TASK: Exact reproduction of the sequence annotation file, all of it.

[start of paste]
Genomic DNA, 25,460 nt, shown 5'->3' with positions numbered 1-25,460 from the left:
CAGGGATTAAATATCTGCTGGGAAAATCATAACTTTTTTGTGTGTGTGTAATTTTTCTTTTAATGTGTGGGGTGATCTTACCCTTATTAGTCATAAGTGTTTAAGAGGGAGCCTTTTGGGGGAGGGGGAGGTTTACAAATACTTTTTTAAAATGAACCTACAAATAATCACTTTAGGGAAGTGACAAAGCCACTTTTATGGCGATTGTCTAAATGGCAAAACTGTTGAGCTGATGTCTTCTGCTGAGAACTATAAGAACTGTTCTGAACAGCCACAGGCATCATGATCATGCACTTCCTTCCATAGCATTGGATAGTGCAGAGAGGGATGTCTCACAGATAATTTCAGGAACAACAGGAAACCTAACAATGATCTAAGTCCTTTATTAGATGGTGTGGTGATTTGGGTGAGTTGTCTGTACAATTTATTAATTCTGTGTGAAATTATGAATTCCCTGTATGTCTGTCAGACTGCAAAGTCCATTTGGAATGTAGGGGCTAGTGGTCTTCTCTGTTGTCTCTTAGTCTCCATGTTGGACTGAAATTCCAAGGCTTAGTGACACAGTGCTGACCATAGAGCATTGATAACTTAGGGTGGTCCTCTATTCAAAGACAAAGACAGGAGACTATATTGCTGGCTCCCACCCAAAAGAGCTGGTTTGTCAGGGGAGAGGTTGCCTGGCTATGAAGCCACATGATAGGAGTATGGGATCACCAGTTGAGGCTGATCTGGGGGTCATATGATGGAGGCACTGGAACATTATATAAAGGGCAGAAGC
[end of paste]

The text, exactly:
Genomic DNA, 25,460 nt, shown 5'->3' with positions numbered 1-25,460 from the left:
CAGGGATTAAATATCTGCTGGGAAAATCATAACTTTTTTGTGTGTGTGTAATTTTTCTTTTAATGTGTGGGGTGATCTTACCCTTATTAGTCATAAGTGTTTAAGAGGGAGCCTTTTGGGGGAGGGGGAGGTTTACAAATACTTTTTTAAAATGAACCTACAAATAATCACTTTAGGGAAGTGACAAAGCCACTTTTATGGCGATTGTCTAAATGGCAAAACTGTTGAGCTGATGTCTTCTGCTGAGAACTATAAGAACTGTTCTGAACAGCCACAGGCATCATGATCATGCACTTCCTTCCATAGCATTGGATAGTGCAGAGAGGGATGTCTCACAGATAATTTCAGGAACAACAGGAAACCTAACAATGATCTAAGTCCTTTATTAGATGGTGTGGTGATTTGGGTGAGTTGTCTGTACAATTTATTAATTCTGTGTGAAATTATGAATTCCCTGTATGTCTGTCAGACTGCAAAGTCCATTTGGAATGTAGGGGCTAGTGGTCTTCTCTGTTGTCTCTTAGTCTCCATGTTGGACTGAAATTCCAAGGCTTAGTGACACAGTGCTGACCATAGAGCATTGATAACTTAGGGTGGTCCTCTATTCAAAGACAAAGACAGGAGACTATATTGCTGGCTCCCACCCAAAAGAGCTGGTTTGTCAGGGGAGAGGTTGCCTGGCTATGAAGCCACATGATAGGAGTATGGGATCACCAGTTGAGGCTGATCTGGGGGTCATATGATGGAGGCACTGGAACATTATATAAAGGGCAGAAGC